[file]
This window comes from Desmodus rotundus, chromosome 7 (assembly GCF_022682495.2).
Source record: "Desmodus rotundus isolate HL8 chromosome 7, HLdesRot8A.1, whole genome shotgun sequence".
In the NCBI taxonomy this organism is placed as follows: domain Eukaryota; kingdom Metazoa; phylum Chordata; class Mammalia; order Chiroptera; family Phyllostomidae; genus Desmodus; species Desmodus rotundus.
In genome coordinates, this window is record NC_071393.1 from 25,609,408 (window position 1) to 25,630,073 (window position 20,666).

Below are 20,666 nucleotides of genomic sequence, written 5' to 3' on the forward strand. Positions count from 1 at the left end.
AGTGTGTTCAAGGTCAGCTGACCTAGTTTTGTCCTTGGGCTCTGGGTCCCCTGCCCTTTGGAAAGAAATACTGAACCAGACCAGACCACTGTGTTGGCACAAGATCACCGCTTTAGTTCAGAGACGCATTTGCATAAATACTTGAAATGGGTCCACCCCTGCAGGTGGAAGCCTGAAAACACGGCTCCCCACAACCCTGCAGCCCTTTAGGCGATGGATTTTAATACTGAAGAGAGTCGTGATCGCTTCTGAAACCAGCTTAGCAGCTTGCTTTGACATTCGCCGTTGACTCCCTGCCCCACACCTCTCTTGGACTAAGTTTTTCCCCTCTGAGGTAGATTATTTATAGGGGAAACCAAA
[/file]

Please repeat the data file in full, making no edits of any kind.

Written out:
This window comes from Desmodus rotundus, chromosome 7 (assembly GCF_022682495.2).
Source record: "Desmodus rotundus isolate HL8 chromosome 7, HLdesRot8A.1, whole genome shotgun sequence".
In the NCBI taxonomy this organism is placed as follows: domain Eukaryota; kingdom Metazoa; phylum Chordata; class Mammalia; order Chiroptera; family Phyllostomidae; genus Desmodus; species Desmodus rotundus.
In genome coordinates, this window is record NC_071393.1 from 25,609,408 (window position 1) to 25,630,073 (window position 20,666).

Below are 20,666 nucleotides of genomic sequence, written 5' to 3' on the forward strand. Positions count from 1 at the left end.
AGTGTGTTCAAGGTCAGCTGACCTAGTTTTGTCCTTGGGCTCTGGGTCCCCTGCCCTTTGGAAAGAAATACTGAACCAGACCAGACCACTGTGTTGGCACAAGATCACCGCTTTAGTTCAGAGACGCATTTGCATAAATACTTGAAATGGGTCCACCCCTGCAGGTGGAAGCCTGAAAACACGGCTCCCCACAACCCTGCAGCCCTTTAGGCGATGGATTTTAATACTGAAGAGAGTCGTGATCGCTTCTGAAACCAGCTTAGCAGCTTGCTTTGACATTCGCCGTTGACTCCCTGCCCCACACCTCTCTTGGACTAAGTTTTTCCCCTCTGAGGTAGATTATTTATAGGGGAAACCAAA